There were no visitors at the stark granite memorial above the seacoast. Only an orange and an unopened can of beer were left as simple offerings to the tens of thousands who died in a ``typhoon of steel'' here. The past hangs heavy over Okinawa. Wherever one goes on this semitropical island, there are constant and sometimes unexpected reminders of a conflict the rest of Japan has swept carefully out of sight.
The Pacific war against the United States (1941-45) was a severe ordeal for all Japanese. But Okinawans experienced it in a special way.
In the rest of the country, the Americans arrived as occupiers after Japan's emotionally shocking surrender.
But Americans came first as invaders to Okinawa, where the only land battle on Japanese soil was fought. A quarter of the civilian population died in the bitter struggle, many of them as cannon fodder for the Imperial Army.
The war officially ended for other Japanese in 1952, with the conclusion of the US occupation. But Okinawa's war went on 20 years longer. Finally, in 1972, Okinawa reverted to Japanese administration. Even then, a massive complex of American bases, occupying 20 percent of Okinawa's land area, remained.
Now, 15 years after reversion, Okinawans remain enmired in this history. They yearn to join Japan's bright future, but they are absorbed by their dark past. They still feel a deep conflict, as they did in 1945, and later under the American military rule, about their identity as Okinawans.
``Okinawans have always been unsure of their own identity,'' says historian Masahide Ota of Ryukyu University. ``This has been the tragedy of Okinawan history.''
Until the 17th century, the Ryukyu islands, including Okinawa, were an independent kingdom with close ties to China, even though they were culturally and linguistically linked to Japan. At that time, they were conquered by a Japanese feudal lord who coveted their lucrative trade in Southeast Asia. Islanders maintained relations with China, perpetuating a long history of separate identity from the Japanese mainland. In 1879, Okinawa became the last of Japan's 47 prefectures. Still, their food and dress show a distinct southern influence and their dialect of Japanese is unintelligible to other Japanese in its pure form.
``Ever since the 1800s,'' Mr. Ota says, ``Okinawans have tried very hard to prove that they are equal to mainland Japan.
``The local newspapers advocated that in order to prove this, we have to sacrifice our lives for the Emperor and the nation. ... The conclusion of that was the huge sacrifice of the people of Okinawa [about 150,000 lives] during the Battle of Okinawa. ...
``That is the reason why Okinawan people don't want to sing the Japanese national anthem and raise the national flag.''
Moriteru Arasaki, president of Okinawa University, is a leader of the movement to remove the US bases from the island.
Mr. Arasaki, whose long hair curls below his ears, disdains the standard Japanese blue suit in favor of a khaki safari jacket. He cultivates an air of casualness, but his manner is cool and distant.
``We don't want our land used for war preparation. We want it back as soon as possible,'' he says. His cause is to organize and support the landowners on whose land the bases sit. A small number of them refuse to acquiesce to the rent of their land, although the reversion agreement granted the Americans the right to use it anyway. The Japanese government, Arasaki says, uses subtle pressures, including monetary inducements, to reduce the number of holdouts.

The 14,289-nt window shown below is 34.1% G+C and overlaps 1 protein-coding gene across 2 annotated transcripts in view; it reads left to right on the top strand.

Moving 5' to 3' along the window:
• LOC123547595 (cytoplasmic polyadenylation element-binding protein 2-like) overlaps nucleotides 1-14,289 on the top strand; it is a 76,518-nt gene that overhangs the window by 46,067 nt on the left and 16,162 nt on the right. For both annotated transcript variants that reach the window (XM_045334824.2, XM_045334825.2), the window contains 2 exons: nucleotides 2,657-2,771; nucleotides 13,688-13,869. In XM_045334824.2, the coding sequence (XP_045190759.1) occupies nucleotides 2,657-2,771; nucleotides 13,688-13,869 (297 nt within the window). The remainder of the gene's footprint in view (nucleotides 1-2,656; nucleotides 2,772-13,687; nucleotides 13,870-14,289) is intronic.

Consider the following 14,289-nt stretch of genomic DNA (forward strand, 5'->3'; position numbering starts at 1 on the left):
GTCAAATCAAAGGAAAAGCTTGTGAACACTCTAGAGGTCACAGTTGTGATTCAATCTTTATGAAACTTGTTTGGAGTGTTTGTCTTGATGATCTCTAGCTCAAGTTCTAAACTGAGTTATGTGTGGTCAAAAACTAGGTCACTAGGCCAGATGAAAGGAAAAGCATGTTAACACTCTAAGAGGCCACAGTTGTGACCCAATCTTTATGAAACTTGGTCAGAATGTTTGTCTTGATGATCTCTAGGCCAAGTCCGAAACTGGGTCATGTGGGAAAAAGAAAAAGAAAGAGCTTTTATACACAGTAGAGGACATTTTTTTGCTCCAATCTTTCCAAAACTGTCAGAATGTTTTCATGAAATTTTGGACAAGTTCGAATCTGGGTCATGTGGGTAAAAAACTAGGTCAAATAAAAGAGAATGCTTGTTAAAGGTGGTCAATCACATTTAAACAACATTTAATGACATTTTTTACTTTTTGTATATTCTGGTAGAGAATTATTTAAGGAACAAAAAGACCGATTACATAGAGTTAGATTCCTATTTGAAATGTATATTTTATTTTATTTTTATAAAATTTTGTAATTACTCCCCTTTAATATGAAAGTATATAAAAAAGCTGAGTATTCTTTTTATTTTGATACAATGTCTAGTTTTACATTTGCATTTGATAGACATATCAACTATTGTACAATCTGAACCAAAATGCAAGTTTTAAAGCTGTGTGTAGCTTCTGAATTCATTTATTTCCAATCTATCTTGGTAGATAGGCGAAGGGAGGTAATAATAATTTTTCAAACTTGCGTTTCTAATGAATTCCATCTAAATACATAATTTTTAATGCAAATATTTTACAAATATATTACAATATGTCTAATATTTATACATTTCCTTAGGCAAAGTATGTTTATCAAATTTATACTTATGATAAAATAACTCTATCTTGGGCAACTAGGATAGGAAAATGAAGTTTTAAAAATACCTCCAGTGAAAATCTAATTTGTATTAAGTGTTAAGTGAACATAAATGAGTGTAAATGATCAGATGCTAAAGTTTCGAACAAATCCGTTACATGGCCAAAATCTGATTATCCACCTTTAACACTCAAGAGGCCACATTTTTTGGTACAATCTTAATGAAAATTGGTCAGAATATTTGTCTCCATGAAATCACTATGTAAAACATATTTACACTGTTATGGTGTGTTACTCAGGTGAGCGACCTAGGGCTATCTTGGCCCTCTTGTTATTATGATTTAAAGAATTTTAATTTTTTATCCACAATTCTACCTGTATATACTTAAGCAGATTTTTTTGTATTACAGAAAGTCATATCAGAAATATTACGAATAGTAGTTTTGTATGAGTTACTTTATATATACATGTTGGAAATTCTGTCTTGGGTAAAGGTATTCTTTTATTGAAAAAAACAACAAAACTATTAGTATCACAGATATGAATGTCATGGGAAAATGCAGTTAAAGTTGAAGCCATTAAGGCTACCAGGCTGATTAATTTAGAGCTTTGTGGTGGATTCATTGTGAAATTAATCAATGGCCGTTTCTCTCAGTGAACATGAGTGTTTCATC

``At that time, we were told we would be the same as the mainland. ... The Japanese and US governments chose the system of going over the head of the people and saying that the government would be run by Japan and the bases by the US.
``Whereas before the people would confront the US Army, and sometimes even win their way, now it is not only the US, it is also the Japanese government.
``So if you ask me how I look back on reversion, as a process it had to happen [the way] it happened. But if you ask me what has to happen now, there has to be more self-expression of Okinawa as an independent prefecture, with more of an independent voice than other prefectures.''
Nagahiro Kuniyoshi, military affairs editor at the Okinawa Times, shares a feeling of discomfort about the American bases.
He also feels the same ambivalence about their former occupiers.
``It was better with the Americans,'' this veteran journalist says. ``They were more direct. The government of Japan is more sneaky. They try to find ways to hurt your pride.''
He points an accusing finger at the mainland companies that today staff their branches here with men from Tokyo, almost like colonizers. He compares their role to that of the feudal samarai who took over the islands in 17th century.
Yoshi Aguni was born two years after the war's end. He is part of a new generation of Okinawans, an accomplished telephone engineer working for NTT, the national telephone company. But for him as well, the past invades the present.
``My two older brothers were killed in the fighting of World War II,'' he said. ``I watched my parents cry every day. I know my father's sadness and I bear it in me. That is why I cannot accept anything having to do with war.''
Mr. Aguni's antiwar feelings have led to a commitment to aid development in the third world. Last year he returned from two years in Kenya, where he helped Africans to modernize their phone systems.
Aguni's strong emotional link to his past is not unusual.
``The past is not the past to us,'' says Professor Ota. ``It is a current and a future thing.''